Undeterred by that rude Parisian curmudgeon, I went on to have a lovely trip through France that year, driving my Citroen GS through the countryside to all quarters, including Mulhouse, where I visited the Schlumpf Museum (but that's another post sometime down the track). And so I have also never lost my fascination for French food, French movies and, yes, French cars, amongst various other acquired tastes of the French kind.

Here's part of one cabinet where French cars rule. While this is by no means
all of my French cars, this is headquarters, I guess. In later posts I'll deal
with the Peugeots on the bottom shelf, the Renaults and other oddities on
the middle shelf, such as Simcas and Panhards, but for starters I thought
I'd take a tour along the top shelf, to visit sporting French sedans with very
big numbers written on their sides.

Far left, a Renault Dauphine, winner of the Monte Carlo Rally in 1958. It's
an IXO 1:43 model (in fact all of the model cars here in this post are 1:43)

Very much a genuine one-off, this is a modified Altaya model of a Peugeot
403, painted up very nicely in the real livery of the Class C winner at the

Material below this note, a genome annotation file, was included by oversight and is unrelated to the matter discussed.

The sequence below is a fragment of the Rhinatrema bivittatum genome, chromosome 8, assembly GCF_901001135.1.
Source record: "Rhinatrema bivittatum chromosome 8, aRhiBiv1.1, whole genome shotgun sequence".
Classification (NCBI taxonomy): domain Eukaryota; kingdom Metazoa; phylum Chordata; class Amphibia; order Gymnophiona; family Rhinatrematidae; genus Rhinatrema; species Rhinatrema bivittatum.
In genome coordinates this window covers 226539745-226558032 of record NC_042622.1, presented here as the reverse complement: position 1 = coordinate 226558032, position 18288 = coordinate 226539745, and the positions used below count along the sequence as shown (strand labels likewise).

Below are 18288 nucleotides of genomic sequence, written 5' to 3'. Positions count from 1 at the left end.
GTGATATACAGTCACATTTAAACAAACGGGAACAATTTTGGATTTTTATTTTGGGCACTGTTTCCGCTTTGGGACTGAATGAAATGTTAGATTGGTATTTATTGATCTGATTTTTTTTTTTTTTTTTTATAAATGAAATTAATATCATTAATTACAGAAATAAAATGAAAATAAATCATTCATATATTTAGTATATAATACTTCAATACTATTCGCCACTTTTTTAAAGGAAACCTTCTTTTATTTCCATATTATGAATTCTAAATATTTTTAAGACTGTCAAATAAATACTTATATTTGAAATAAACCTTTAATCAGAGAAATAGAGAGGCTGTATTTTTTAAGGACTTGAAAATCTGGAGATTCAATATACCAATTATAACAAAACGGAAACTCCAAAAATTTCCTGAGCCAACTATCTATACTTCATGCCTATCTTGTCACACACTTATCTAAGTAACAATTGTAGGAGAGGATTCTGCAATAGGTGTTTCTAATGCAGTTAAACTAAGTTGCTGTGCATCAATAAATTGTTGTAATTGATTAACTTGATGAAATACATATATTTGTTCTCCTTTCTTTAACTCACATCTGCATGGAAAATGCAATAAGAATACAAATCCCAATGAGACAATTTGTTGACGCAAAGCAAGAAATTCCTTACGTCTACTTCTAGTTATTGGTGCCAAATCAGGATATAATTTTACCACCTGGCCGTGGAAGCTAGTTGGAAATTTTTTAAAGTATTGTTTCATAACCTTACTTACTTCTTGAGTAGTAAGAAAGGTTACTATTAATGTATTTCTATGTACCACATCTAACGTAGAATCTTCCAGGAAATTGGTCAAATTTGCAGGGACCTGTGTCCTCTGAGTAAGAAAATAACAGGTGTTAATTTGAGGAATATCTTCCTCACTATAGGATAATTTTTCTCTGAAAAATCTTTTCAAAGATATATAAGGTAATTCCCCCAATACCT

Armstrong 500 at Philip Island in 1960 and 61. This Pug was one of the first
cars painted with distinctive stripes to make it easy for pit crews to follow
its progress. The Armstrong 500 race soon relocated to Bathurst and then
evolved into the world famous endurance race most people know about.
But back in 1960, a little 1400cc Pug managed to win its class, which
was for cars 1300-2000cc. A good effort, and obviously a great drive.
I bought this from the modeller who modified it, in an eBay auction.

Citroen DS19 from the Rallye de Corse (ie, Corsican Rally). It's another IXO
model, and a not especially nicely made one, I might add. I have my eye
on replacing it with a model of the Citroen which almost won the inaugural
London to Sydney Marathon, but the poor old Corsican will do for the meantime.
Citroens were very active in rallying at that time. This is something snatched
from a search on Google images, from the Rallye du Maroc.

And now, for a change of pace, some lovely footage courtesy of You Tube from the Rallye du Maroc, complete with casual Citroen drivers, helmetless in their T-shirts, casually changing gears with the column shift while they throw up clouds of dust for les autres to manger

Meanwhile on the other, eastern, side of Africa the Peugeot 404s were
showing the others how to eat dust. This is the 1967 East African Safari winner,
a very nicely made model by Norev.
And here is some footage of this car being driven around a test course, presumably several years later. I like the in-car 404 driving glimpses the most, but the rest is interesting enough to warrant a run.

Fast forward to 1976 and this is the Peugeot 504 which came home in 9th place
in the East African Safari Rally, in the year when Mitsubishi came in 1-2-3.
This is an Altaya model, not quite as nice close up as the photo might suggest.
That's the spirit! A 504 being driven to Sunday School, no doubt.
This Peugeot 404 Pickup was in the inaugural 1979 Paris-Dakar Rally.